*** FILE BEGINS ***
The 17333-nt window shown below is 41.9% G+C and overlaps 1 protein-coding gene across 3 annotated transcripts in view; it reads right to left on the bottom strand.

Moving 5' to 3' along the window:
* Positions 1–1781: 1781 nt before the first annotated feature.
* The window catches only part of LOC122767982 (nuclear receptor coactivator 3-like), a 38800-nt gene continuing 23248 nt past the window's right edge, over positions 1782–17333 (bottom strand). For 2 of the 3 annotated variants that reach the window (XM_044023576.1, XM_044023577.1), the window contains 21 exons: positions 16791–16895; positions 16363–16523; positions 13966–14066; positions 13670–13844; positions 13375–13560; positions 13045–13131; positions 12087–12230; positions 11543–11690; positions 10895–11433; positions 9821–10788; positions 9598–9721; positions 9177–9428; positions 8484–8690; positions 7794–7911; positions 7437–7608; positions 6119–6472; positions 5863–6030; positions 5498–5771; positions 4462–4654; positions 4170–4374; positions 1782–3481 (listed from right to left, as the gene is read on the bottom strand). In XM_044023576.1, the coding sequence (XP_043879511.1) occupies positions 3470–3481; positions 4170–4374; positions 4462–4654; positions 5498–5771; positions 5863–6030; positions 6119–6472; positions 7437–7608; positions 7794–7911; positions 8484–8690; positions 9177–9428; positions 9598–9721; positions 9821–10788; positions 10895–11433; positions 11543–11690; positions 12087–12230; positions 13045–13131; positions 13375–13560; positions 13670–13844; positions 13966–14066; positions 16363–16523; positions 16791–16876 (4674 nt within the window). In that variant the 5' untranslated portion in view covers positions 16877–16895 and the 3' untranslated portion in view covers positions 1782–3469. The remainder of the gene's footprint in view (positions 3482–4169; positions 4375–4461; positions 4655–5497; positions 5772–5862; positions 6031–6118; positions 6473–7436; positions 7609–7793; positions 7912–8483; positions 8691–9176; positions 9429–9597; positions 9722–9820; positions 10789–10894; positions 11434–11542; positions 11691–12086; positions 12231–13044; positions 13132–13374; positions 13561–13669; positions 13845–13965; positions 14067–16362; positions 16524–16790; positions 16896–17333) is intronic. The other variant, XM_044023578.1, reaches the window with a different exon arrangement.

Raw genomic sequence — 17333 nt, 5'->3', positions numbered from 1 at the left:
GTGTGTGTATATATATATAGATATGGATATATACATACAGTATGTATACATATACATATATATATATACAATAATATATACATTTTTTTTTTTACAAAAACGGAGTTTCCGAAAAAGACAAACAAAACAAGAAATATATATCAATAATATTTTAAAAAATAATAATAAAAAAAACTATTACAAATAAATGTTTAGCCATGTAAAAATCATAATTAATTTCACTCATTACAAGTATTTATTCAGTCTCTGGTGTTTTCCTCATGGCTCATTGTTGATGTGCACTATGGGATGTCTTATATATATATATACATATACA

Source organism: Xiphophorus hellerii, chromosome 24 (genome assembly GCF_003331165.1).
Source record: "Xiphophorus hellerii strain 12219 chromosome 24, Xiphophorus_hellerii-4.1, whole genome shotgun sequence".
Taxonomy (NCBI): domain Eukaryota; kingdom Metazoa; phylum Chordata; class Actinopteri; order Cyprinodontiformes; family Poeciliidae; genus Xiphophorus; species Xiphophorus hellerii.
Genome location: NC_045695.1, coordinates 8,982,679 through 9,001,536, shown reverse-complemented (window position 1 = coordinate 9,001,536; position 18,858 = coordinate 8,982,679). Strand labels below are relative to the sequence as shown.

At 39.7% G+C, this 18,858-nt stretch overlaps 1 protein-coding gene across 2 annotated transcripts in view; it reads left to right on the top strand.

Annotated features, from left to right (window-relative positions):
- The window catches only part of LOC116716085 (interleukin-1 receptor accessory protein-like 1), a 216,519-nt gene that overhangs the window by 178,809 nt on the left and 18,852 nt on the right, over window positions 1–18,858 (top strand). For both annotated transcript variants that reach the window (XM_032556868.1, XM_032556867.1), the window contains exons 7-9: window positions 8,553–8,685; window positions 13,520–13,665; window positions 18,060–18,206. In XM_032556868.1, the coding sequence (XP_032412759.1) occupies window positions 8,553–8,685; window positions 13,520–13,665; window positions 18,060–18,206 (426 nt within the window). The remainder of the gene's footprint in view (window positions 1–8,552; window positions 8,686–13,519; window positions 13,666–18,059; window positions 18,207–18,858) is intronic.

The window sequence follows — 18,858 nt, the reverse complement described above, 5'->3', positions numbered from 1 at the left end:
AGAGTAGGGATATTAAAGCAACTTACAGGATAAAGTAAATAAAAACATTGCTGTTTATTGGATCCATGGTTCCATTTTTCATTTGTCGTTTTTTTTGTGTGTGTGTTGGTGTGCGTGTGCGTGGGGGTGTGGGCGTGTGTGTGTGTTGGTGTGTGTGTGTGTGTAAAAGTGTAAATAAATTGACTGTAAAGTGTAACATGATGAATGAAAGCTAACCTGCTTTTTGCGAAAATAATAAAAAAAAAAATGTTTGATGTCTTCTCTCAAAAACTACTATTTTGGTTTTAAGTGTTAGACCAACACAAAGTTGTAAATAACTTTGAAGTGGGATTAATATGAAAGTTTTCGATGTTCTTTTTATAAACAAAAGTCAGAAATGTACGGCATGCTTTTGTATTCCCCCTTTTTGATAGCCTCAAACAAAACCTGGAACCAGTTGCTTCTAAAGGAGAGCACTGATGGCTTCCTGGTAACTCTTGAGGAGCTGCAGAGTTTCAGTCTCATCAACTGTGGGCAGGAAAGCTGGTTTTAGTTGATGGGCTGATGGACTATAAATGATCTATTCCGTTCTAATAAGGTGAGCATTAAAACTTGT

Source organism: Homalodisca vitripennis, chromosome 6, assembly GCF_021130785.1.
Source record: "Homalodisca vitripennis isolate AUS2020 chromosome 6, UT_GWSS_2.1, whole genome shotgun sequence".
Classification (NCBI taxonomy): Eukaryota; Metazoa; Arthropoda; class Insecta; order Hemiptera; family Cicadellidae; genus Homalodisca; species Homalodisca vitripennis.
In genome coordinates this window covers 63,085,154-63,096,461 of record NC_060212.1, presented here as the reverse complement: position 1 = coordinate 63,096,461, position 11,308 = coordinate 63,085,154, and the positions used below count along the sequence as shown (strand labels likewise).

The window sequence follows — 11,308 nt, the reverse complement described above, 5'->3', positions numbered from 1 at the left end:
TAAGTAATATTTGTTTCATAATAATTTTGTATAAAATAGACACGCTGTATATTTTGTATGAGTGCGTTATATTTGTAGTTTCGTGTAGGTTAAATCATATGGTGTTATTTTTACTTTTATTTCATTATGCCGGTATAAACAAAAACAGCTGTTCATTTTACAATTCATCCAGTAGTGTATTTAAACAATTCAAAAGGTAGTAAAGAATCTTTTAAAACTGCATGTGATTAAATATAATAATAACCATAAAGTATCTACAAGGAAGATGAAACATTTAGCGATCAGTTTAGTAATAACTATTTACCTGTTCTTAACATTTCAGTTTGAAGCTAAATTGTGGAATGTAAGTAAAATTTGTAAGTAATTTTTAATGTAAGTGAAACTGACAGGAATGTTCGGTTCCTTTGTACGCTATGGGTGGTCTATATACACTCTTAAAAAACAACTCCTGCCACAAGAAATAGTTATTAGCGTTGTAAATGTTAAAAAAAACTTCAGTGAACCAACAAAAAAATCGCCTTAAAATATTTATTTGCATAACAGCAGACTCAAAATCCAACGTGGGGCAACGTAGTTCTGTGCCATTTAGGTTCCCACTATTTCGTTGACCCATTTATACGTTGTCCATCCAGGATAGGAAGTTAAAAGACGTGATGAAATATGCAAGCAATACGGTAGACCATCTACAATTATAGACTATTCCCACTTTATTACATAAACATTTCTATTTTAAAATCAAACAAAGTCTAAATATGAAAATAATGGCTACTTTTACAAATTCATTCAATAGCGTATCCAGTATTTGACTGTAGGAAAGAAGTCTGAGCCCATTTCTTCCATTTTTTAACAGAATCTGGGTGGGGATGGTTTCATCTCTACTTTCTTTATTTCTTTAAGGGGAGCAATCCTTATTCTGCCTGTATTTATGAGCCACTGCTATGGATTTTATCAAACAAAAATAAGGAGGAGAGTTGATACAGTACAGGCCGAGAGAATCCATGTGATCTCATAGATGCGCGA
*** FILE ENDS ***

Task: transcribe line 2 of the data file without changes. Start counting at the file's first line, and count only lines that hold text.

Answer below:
Moving 5' to 3' along the window: